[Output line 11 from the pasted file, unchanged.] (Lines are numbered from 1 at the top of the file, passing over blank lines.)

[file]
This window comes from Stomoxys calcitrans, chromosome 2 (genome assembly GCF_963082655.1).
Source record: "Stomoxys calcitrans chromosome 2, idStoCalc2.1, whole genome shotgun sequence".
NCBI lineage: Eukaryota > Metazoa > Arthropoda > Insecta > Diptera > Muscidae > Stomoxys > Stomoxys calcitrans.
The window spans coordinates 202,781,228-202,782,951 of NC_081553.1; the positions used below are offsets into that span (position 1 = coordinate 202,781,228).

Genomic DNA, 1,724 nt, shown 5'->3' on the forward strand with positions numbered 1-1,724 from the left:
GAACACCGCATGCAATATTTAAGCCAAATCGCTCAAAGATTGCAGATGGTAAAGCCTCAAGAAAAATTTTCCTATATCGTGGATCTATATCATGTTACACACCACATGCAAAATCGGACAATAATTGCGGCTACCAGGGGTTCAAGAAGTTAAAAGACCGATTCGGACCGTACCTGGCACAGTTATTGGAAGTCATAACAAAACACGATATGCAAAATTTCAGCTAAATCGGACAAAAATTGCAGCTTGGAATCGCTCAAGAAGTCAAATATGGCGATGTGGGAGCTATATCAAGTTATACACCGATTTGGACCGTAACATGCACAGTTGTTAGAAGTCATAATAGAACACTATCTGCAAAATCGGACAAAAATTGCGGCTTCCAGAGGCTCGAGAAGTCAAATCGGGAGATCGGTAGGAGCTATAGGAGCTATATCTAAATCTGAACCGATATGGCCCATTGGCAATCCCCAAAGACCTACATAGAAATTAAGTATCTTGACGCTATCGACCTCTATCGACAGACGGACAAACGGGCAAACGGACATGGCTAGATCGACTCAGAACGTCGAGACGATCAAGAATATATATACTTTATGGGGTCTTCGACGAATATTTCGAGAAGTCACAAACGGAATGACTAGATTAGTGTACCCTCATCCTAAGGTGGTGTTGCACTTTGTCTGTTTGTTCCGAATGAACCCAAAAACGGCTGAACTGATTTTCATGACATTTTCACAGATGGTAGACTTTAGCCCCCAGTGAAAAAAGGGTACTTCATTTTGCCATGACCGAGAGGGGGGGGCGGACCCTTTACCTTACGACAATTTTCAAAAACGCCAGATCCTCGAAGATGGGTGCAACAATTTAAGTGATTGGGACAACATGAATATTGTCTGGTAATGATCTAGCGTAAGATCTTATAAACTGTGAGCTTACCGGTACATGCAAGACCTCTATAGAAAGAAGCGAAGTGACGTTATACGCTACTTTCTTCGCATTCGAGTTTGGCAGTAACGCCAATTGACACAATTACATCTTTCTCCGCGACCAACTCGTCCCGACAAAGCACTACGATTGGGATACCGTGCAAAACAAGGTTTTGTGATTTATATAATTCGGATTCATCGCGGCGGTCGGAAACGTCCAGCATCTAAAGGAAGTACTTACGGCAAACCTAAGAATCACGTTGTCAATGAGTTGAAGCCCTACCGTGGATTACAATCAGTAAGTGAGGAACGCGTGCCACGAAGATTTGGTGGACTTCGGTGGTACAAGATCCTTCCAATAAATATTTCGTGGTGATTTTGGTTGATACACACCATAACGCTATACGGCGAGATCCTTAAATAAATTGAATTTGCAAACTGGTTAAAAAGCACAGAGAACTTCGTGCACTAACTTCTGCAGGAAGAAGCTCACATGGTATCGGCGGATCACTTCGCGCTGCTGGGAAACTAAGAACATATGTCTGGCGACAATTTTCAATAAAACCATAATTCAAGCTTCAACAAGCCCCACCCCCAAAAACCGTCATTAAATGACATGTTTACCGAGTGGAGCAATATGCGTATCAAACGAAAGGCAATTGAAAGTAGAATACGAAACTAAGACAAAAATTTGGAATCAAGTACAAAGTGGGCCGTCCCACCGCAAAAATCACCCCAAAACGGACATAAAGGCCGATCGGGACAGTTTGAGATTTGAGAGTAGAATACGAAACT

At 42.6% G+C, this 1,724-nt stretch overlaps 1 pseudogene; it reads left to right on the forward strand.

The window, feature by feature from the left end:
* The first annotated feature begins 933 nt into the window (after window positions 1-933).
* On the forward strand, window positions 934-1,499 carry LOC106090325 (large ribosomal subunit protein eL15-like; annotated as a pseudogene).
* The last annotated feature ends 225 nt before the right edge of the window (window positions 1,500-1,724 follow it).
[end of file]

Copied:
* The last annotated feature ends 225 nt before the right edge of the window (window positions 1,500-1,724 follow it).